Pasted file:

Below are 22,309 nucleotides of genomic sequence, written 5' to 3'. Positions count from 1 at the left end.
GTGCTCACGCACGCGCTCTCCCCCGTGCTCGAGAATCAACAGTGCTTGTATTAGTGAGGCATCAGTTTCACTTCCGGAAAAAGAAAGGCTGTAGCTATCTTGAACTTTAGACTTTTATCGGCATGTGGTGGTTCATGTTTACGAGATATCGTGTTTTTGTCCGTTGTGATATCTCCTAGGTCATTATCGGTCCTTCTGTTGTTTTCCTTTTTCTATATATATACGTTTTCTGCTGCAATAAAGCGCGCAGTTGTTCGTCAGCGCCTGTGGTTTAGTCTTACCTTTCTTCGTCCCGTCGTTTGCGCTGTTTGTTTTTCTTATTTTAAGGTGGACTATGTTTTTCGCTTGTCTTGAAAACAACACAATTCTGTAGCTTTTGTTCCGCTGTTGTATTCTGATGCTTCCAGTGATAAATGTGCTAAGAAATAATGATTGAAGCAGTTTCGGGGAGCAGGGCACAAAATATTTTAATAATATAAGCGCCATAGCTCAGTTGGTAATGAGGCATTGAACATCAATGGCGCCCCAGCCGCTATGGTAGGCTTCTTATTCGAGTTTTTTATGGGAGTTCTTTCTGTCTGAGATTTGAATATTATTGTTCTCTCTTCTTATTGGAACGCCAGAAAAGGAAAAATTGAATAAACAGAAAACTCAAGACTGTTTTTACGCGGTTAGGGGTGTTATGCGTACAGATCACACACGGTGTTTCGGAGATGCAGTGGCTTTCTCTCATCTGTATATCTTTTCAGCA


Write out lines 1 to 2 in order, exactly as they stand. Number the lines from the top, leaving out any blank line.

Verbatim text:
Below are 22,309 nucleotides of genomic sequence, written 5' to 3'. Positions count from 1 at the left end.
GTGCTCACGCACGCGCTCTCCCCCGTGCTCGAGAATCAACAGTGCTTGTATTAGTGAGGCATCAGTTTCACTTCCGGAAAAAGAAAGGCTGTAGCTATCTTGAACTTTAGACTTTTATCGGCATGTGGTGGTTCATGTTTACGAGATATCGTGTTTTTGTCCGTTGTGATATCTCCTAGGTCATTATCGGTCCTTCTGTTGTTTTCCTTTTTCTATATATATACGTTTTCTGCTGCAATAAAGCGCGCAGTTGTTCGTCAGCGCCTGTGGTTTAGTCTTACCTTTCTTCGTCCCGTCGTTTGCGCTGTTTGTTTTTCTTATTTTAAGGTGGACTATGTTTTTCGCTTGTCTTGAAAACAACACAATTCTGTAGCTTTTGTTCCGCTGTTGTATTCTGATGCTTCCAGTGATAAATGTGCTAAGAAATAATGATTGAAGCAGTTTCGGGGAGCAGGGCACAAAATATTTTAATAATATAAGCGCCATAGCTCAGTTGGTAATGAGGCATTGAACATCAATGGCGCCCCAGCCGCTATGGTAGGCTTCTTATTCGAGTTTTTTATGGGAGTTCTTTCTGTCTGAGATTTGAATATTATTGTTCTCTCTTCTTATTGGAACGCCAGAAAAGGAAAAATTGAATAAACAGAAAACTCAAGACTGTTTTTACGCGGTTAGGGGTGTTATGCGTACAGATCACACACGGTGTTTCGGAGATGCAGTGGCTTTCTCTCATCTGTATATCTTTTCAGCA